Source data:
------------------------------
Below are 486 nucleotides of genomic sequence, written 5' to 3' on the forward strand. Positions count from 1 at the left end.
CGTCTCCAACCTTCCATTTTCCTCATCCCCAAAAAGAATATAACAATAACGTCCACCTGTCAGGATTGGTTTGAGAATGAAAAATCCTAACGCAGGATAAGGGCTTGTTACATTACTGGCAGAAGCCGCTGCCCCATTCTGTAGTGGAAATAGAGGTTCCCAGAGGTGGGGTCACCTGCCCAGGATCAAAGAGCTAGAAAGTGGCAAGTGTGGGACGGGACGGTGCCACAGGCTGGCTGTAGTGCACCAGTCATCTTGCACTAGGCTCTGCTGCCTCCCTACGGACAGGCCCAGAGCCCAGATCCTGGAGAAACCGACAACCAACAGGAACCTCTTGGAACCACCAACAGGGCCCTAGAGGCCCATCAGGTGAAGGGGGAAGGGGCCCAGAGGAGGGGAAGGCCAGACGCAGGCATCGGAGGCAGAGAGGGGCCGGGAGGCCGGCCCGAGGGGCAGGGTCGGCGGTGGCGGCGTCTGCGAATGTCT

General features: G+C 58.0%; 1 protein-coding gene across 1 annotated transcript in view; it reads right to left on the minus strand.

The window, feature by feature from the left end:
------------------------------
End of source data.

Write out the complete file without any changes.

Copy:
Below are 486 nucleotides of genomic sequence, written 5' to 3' on the forward strand. Positions count from 1 at the left end.
CGTCTCCAACCTTCCATTTTCCTCATCCCCAAAAAGAATATAACAATAACGTCCACCTGTCAGGATTGGTTTGAGAATGAAAAATCCTAACGCAGGATAAGGGCTTGTTACATTACTGGCAGAAGCCGCTGCCCCATTCTGTAGTGGAAATAGAGGTTCCCAGAGGTGGGGTCACCTGCCCAGGATCAAAGAGCTAGAAAGTGGCAAGTGTGGGACGGGACGGTGCCACAGGCTGGCTGTAGTGCACCAGTCATCTTGCACTAGGCTCTGCTGCCTCCCTACGGACAGGCCCAGAGCCCAGATCCTGGAGAAACCGACAACCAACAGGAACCTCTTGGAACCACCAACAGGGCCCTAGAGGCCCATCAGGTGAAGGGGGAAGGGGCCCAGAGGAGGGGAAGGCCAGACGCAGGCATCGGAGGCAGAGAGGGGCCGGGAGGCCGGCCCGAGGGGCAGGGTCGGCGGTGGCGGCGTCTGCGAATGTCT

General features: G+C 58.0%; 1 protein-coding gene across 1 annotated transcript in view; it reads right to left on the minus strand.

The window, feature by feature from the left end: